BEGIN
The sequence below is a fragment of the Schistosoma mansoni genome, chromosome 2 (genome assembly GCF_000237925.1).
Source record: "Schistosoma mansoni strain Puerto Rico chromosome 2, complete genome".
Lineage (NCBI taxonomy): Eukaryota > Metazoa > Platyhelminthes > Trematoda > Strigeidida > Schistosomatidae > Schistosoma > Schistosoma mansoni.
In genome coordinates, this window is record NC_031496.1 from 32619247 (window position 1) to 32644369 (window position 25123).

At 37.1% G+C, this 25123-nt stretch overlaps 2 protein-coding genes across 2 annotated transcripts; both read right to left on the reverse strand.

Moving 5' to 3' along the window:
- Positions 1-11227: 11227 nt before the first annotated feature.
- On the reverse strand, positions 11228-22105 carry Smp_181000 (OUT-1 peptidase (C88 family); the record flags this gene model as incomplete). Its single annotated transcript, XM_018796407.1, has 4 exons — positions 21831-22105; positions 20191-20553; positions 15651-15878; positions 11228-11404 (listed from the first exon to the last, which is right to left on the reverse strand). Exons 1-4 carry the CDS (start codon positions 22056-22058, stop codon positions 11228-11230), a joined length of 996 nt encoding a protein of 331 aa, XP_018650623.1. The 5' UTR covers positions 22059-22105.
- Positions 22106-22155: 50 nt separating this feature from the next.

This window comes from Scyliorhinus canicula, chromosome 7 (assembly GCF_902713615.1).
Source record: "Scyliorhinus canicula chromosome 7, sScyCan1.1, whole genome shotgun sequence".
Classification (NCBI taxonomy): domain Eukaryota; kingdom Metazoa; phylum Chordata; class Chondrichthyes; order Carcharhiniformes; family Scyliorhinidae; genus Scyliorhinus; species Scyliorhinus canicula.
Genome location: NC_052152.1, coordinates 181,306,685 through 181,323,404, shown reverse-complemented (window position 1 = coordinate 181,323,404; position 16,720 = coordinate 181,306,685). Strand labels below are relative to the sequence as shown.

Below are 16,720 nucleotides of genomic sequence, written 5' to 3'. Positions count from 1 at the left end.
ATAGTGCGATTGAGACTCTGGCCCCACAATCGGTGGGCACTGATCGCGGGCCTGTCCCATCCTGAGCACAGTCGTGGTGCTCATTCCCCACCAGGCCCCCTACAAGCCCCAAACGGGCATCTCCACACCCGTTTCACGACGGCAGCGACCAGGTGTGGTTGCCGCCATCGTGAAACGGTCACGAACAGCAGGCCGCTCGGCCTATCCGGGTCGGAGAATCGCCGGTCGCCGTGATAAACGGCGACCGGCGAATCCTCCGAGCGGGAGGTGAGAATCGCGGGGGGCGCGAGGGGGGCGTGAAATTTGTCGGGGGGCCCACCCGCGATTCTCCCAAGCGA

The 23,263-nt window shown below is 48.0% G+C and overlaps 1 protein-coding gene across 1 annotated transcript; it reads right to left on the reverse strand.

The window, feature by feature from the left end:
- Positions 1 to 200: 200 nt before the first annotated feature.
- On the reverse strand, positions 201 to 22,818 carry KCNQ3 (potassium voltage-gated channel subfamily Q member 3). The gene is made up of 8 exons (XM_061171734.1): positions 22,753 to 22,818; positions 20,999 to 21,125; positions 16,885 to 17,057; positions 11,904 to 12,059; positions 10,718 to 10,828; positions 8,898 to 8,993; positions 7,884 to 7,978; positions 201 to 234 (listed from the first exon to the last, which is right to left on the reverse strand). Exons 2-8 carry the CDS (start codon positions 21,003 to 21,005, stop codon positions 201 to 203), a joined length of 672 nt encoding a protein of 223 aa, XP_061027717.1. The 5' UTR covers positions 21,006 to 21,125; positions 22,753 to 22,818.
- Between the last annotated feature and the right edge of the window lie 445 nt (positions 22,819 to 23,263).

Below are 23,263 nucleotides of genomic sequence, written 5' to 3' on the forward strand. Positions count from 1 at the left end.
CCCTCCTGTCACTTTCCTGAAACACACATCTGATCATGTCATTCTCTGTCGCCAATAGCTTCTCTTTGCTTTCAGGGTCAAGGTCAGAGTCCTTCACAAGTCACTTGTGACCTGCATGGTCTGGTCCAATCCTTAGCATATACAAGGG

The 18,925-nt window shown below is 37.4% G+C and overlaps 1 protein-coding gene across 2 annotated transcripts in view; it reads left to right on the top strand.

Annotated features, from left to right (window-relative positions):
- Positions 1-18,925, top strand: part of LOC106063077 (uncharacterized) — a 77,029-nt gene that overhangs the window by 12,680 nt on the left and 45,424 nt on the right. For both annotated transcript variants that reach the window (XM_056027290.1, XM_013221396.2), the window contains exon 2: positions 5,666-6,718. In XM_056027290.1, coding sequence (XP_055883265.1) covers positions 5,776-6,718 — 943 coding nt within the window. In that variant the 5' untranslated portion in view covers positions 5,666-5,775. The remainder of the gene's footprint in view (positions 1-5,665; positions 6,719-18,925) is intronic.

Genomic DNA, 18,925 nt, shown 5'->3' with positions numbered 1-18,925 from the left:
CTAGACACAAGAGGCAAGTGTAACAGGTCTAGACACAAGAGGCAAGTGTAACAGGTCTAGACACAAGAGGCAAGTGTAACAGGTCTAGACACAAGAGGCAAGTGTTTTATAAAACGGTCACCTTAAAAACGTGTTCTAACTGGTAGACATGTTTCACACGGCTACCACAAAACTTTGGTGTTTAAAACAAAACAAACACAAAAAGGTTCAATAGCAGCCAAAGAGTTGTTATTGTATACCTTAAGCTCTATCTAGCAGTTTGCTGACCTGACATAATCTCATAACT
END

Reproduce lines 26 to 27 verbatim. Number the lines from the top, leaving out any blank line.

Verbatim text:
Genomic DNA, 18,925 nt, shown 5'->3' with positions numbered 1-18,925 from the left:
CTAGACACAAGAGGCAAGTGTAACAGGTCTAGACACAAGAGGCAAGTGTAACAGGTCTAGACACAAGAGGCAAGTGTAACAGGTCTAGACACAAGAGGCAAGTGTTTTATAAAACGGTCACCTTAAAAACGTGTTCTAACTGGTAGACATGTTTCACACGGCTACCACAAAACTTTGGTGTTTAAAACAAAACAAACACAAAAAGGTTCAATAGCAGCCAAAGAGTTGTTATTGTATACCTTAAGCTCTATCTAGCAGTTTGCTGACCTGACATAATCTCATAACT